Black and white image of a large crowd of people

This post was originally going to be quite different.

Initially, it was born out of the realisation that there’s a frustrating lack of consistency when it comes to talking about community engagement. Based on what you see on social media I’d put money on the fact that a not-so-small proportion of people who talk about it think it simply means interacting with the public (there’s a reason it’s not called ‘community interaction’).

In a similar vein, there also seems to be an aversion to the term ‘consultation’. Or, at the very least, a perception that it’s somehow less valid as a process than community engagement – but without any real understanding of what the difference is; just a vague notion that consultation is too top-down and responses have less impact than they do with engagement. (Sean Marks from Essex County Council has written an excellent blog about this.) In other words, engagement is the hip new kid on the public participation block and consultation is its cringe old Croc-wearing dad.*

Except, that’s not really true. Engagement isn’t new. And consultation isn’t going anywhere, nor is it outdated as a process.

Nevertheless, my and Delib’s attempts to define the difference started as a simple writing exercise and devolved into a series of existential internal conversations about ~the meaning of it all~.

The spirit of engagement means conversing with citizens, not because it’s your statutory duty, but because it’s the right thing to do in terms of democratic legitimacy.

Engagement is used as a sort of umbrella term for different types of public participation. Sometimes consultation is bundled underneath; sometimes people use it to mean informal participatory exercises. But at the end of the day, the what doesn’t actually matter a whole lot. It’s the how that’s important.

The spirit of engagement means conversing with citizens, not because it’s your statutory duty, but because it’s the right thing to do in terms of democratic legitimacy.

It’s going far beyond the legal minimum, intentionally and consistently. It’s closing the feedback loop. It’s ensuring that people are, and feel that they are, listened to. It’s incorporating public opinion into the way government is run. It certainly is not engagement for the sake of it; that is, shallow exercises that look nice on your website but have no substance, purpose, or even any real means of using the generated response data.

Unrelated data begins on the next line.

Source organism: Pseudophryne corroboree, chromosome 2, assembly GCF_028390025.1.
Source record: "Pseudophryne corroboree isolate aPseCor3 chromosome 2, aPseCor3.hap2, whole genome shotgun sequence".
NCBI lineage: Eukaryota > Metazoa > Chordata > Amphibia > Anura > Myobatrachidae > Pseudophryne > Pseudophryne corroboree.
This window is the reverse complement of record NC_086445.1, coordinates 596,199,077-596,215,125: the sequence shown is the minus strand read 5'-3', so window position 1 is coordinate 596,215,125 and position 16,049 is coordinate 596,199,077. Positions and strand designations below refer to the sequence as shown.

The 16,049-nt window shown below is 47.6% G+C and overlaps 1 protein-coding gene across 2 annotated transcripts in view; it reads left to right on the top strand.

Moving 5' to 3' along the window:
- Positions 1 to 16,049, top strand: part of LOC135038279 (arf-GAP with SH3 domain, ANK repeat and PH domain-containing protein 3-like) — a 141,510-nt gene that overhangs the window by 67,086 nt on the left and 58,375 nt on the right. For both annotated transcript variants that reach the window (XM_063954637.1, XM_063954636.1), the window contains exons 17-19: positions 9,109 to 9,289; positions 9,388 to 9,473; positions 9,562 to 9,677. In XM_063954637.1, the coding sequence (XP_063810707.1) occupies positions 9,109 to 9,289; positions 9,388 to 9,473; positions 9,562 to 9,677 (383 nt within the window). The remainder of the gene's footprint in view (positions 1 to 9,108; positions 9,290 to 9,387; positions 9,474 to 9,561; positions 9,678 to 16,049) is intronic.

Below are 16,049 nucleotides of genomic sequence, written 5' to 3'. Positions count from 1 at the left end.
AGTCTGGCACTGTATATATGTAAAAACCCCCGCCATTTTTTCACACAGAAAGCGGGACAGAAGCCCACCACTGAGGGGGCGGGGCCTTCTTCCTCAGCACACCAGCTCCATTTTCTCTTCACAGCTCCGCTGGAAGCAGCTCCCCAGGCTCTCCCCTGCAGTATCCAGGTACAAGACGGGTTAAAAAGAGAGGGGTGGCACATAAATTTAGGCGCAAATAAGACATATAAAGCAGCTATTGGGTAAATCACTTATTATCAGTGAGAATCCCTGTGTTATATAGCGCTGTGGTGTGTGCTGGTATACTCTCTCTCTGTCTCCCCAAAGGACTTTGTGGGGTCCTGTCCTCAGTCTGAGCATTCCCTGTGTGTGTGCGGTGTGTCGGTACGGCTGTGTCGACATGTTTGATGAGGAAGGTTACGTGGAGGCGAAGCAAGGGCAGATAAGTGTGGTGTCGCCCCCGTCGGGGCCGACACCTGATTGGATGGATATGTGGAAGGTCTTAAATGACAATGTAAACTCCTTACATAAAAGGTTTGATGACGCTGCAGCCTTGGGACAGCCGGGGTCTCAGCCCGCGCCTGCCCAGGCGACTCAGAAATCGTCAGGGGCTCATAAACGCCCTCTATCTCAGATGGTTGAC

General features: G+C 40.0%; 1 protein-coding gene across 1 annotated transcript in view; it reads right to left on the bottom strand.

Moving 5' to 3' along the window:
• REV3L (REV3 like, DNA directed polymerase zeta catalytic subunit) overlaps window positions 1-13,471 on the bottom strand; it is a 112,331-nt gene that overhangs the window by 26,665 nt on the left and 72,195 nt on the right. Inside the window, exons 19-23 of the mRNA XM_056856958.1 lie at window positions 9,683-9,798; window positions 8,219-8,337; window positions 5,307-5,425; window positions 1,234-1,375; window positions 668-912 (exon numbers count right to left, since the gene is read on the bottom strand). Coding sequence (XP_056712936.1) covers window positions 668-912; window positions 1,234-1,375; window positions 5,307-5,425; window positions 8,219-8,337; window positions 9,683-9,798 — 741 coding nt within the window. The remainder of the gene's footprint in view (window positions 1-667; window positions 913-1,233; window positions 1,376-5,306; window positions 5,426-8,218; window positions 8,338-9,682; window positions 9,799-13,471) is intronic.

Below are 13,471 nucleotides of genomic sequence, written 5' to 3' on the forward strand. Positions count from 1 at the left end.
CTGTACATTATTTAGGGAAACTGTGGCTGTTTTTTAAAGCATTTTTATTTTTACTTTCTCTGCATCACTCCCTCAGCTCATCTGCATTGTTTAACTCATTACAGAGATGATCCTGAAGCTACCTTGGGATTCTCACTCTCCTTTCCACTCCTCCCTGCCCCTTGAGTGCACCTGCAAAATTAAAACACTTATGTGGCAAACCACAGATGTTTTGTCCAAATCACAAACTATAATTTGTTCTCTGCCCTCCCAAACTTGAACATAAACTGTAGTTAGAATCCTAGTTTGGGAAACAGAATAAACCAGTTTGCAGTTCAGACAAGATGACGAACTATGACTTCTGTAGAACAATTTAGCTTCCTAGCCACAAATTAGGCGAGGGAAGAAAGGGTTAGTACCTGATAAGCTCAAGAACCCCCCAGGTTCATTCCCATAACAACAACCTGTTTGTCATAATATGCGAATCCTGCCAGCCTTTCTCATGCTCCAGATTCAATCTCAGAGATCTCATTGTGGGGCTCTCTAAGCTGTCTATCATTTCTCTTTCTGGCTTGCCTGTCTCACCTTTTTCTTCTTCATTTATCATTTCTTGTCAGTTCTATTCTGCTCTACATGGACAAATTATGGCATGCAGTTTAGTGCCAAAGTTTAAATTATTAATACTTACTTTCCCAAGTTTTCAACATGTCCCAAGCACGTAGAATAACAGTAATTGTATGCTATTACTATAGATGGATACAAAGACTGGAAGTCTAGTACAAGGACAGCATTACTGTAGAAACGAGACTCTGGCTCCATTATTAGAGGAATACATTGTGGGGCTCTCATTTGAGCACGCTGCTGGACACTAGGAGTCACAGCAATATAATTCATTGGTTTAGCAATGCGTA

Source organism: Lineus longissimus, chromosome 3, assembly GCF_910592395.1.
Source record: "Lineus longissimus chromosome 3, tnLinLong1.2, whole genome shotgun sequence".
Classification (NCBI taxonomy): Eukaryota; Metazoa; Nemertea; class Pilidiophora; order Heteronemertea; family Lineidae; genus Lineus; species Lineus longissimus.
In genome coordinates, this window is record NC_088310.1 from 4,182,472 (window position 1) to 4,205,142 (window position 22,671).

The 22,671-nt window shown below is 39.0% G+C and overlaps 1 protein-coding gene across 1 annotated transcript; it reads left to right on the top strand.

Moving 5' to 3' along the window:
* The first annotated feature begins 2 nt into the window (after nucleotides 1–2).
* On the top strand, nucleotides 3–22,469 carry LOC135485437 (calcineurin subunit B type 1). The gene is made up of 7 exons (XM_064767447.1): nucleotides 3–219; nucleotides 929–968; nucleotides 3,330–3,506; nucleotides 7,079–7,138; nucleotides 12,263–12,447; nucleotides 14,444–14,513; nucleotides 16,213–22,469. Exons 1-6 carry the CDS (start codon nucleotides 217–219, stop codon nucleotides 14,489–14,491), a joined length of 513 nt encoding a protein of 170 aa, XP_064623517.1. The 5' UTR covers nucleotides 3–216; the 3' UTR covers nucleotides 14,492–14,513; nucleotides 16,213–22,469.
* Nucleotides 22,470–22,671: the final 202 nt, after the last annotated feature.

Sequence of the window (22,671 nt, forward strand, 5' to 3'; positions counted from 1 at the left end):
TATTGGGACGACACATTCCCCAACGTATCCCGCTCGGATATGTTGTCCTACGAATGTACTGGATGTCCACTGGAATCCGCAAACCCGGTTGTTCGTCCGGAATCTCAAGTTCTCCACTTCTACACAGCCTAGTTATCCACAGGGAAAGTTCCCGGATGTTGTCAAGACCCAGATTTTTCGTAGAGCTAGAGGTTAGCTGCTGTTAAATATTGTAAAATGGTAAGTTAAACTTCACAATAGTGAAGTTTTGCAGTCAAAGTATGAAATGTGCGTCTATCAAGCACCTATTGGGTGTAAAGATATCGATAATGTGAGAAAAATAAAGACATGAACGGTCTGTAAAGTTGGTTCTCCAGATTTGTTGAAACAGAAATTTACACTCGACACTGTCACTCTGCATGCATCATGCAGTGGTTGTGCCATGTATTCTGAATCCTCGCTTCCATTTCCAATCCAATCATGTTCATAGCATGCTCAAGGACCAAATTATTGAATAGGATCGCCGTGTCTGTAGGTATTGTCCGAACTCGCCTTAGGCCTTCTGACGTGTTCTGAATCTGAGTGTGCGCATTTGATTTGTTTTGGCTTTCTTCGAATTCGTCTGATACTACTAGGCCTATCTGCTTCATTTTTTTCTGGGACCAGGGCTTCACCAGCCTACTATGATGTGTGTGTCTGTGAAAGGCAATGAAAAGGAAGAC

Seriously, though, what does community engagement actually mean?

All that being said, I’m conscious that the lofty theoretical thought behind a thing is often, if not almost always, very different from its real-world applications. There is a practical way to define what engagement means – but not in a ‘Delib said it so it must be true’ sort of way. I’d instead refer you to the experts: the ones who are actually, you know, doing engagement.

We’ve worked with hundreds of customers around the world. Their activity (which you can see in the Citizen Space Aggregator) is diverse, varied and constantly changing, as well as constantly surprising us. Delib’s customers are engaging their communities, and the exercises they’re running have helped us to understand the meaning of engagement through their eyes.

It varies slightly, especially from country to country, and certainly evolves over time as trends come and go. But here’s what community engagement means, according to engagement practitioners and professionals, in 2021:

  • It’s less structured than formal consultation
  • Involves asking the public for their thoughts on an issue or theme, rather than on a prepared document or draft policy
  • Uses a range of methods other than just surveys (for example, crowdsourcing or prioritisation), both online and offline

Example: the Scottish Government’s National Conversation about COVID-19 restrictions

Remote Scottish castle ruin on the edge of a lake with mountains in the background

This isn’t our One Final Decision about this topic and what it means. It’s an evolving discussion, as evidenced by some interesting thoughts that were shared last week on Twitter. We’d love to hear what you think.

*I’ve been informed that Crocs are apparently now “cool” according to TikTok. Those terrible lessons we learned in the noughties were all for nothing then. Which is Fine

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